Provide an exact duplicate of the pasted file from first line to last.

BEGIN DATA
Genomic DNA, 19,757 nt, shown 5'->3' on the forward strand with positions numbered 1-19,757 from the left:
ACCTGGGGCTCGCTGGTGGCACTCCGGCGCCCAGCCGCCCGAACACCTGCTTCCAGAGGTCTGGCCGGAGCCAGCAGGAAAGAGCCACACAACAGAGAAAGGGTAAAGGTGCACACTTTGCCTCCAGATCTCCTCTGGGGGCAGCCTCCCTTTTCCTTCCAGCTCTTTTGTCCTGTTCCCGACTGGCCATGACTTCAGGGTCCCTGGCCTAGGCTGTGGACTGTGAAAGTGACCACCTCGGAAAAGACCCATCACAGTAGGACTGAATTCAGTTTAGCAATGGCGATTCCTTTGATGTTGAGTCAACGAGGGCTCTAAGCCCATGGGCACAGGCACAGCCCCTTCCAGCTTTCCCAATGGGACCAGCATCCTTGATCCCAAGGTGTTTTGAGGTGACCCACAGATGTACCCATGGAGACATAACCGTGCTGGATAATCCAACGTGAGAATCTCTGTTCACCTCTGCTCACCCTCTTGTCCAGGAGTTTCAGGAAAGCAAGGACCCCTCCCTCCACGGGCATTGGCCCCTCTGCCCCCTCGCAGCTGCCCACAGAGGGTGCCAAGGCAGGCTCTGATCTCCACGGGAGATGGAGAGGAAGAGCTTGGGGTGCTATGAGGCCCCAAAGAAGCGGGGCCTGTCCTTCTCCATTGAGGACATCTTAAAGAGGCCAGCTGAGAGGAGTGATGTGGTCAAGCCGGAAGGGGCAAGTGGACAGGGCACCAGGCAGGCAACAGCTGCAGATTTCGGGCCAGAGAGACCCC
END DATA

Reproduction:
Genomic DNA, 19,757 nt, shown 5'->3' on the forward strand with positions numbered 1-19,757 from the left:
ACCTGGGGCTCGCTGGTGGCACTCCGGCGCCCAGCCGCCCGAACACCTGCTTCCAGAGGTCTGGCCGGAGCCAGCAGGAAAGAGCCACACAACAGAGAAAGGGTAAAGGTGCACACTTTGCCTCCAGATCTCCTCTGGGGGCAGCCTCCCTTTTCCTTCCAGCTCTTTTGTCCTGTTCCCGACTGGCCATGACTTCAGGGTCCCTGGCCTAGGCTGTGGACTGTGAAAGTGACCACCTCGGAAAAGACCCATCACAGTAGGACTGAATTCAGTTTAGCAATGGCGATTCCTTTGATGTTGAGTCAACGAGGGCTCTAAGCCCATGGGCACAGGCACAGCCCCTTCCAGCTTTCCCAATGGGACCAGCATCCTTGATCCCAAGGTGTTTTGAGGTGACCCACAGATGTACCCATGGAGACATAACCGTGCTGGATAATCCAACGTGAGAATCTCTGTTCACCTCTGCTCACCCTCTTGTCCAGGAGTTTCAGGAAAGCAAGGACCCCTCCCTCCACGGGCATTGGCCCCTCTGCCCCCTCGCAGCTGCCCACAGAGGGTGCCAAGGCAGGCTCTGATCTCCACGGGAGATGGAGAGGAAGAGCTTGGGGTGCTATGAGGCCCCAAAGAAGCGGGGCCTGTCCTTCTCCATTGAGGACATCTTAAAGAGGCCAGCTGAGAGGAGTGATGTGGTCAAGCCGGAAGGGGCAAGTGGACAGGGCACCAGGCAGGCAACAGCTGCAGATTTCGGGCCAGAGAGACCCC